With candles, placards and banners in their hands, about 100 people turned up in front of Prime Minister Shinzo Abe’s office in Tokyo on Wednesday to make an emergency plea for the release of a Japanese hostage taken captive by the Islamic State group before a 24-hour deadline ran out later in the evening.

The rally, organized by nongovernmental organization Peace Boat, aimed to make an urgent appeal to the governments of Japan and Jordan to engage in negotiations with the Islamic State group for the release of Kenji Goto, a Japanese journalist the militants have threatened to execute.

Some held placards that said “Free Kenji!” in English and in Arabic. Others held “I am Kenji” signs.

“Islamic State militants are acting cruelly by using the Internet. . . . Then, I thought I can show them (through the Internet) that we Japanese will never overlook what they do (to hostages),” said Akira Kawasaki, a member of Peace Boat’s executive committee.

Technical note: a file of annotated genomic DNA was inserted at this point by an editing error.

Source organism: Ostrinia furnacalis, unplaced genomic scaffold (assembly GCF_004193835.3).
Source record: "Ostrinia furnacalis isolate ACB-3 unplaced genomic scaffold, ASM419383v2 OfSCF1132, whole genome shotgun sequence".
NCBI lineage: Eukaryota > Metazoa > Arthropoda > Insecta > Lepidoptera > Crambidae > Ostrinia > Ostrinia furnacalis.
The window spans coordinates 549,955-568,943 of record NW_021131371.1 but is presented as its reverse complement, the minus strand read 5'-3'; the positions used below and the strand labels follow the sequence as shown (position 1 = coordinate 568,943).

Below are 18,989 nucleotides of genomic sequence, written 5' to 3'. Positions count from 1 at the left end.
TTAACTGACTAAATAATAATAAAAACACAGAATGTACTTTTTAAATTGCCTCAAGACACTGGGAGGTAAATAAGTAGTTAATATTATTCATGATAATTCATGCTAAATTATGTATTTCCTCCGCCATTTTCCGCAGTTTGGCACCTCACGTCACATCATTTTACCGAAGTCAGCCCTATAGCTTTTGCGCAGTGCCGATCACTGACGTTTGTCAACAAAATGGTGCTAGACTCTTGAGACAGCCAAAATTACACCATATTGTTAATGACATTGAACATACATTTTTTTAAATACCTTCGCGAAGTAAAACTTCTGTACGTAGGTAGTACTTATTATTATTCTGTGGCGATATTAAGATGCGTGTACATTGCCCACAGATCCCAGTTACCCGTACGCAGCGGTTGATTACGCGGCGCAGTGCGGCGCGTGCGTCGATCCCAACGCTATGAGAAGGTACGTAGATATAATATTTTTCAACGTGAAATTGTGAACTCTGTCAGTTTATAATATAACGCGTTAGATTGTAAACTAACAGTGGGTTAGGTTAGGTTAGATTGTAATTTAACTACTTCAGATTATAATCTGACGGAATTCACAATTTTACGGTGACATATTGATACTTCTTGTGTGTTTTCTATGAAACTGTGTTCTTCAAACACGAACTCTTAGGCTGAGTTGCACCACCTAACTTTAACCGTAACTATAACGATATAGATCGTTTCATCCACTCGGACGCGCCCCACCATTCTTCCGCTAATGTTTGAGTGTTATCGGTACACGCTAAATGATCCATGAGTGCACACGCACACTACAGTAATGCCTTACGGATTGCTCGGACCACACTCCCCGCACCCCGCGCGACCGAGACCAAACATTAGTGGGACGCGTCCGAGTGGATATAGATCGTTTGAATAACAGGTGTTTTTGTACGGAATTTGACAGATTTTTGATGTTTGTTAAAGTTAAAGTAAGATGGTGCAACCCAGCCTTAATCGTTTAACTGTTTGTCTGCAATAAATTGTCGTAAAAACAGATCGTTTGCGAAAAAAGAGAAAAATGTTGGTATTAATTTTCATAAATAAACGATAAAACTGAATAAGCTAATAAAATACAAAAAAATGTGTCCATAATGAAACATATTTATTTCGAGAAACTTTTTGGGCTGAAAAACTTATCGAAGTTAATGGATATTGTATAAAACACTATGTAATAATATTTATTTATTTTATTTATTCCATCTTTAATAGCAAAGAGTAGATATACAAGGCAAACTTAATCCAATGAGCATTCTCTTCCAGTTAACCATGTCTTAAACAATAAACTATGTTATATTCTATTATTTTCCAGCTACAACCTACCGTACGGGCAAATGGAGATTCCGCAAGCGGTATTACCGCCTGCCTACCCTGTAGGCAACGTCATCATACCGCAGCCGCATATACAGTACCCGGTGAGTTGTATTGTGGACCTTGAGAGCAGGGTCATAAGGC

“Goto’s mother said he is not an enemy of the Islamic State, and I agree with her. . . . We never wish to kill each other nor to become enemies,” he added. “We just want a peaceful relationship.”

Kawasaki said he thought he did not have much time left to take action after watching the video latest video message allegedly posted online by the Islamic State group.

“With the ‘I am Kenji’ message, we hope to tell the Islamic State group that hurting Goto directly means hurting us Japanese,” Kawasaki said.

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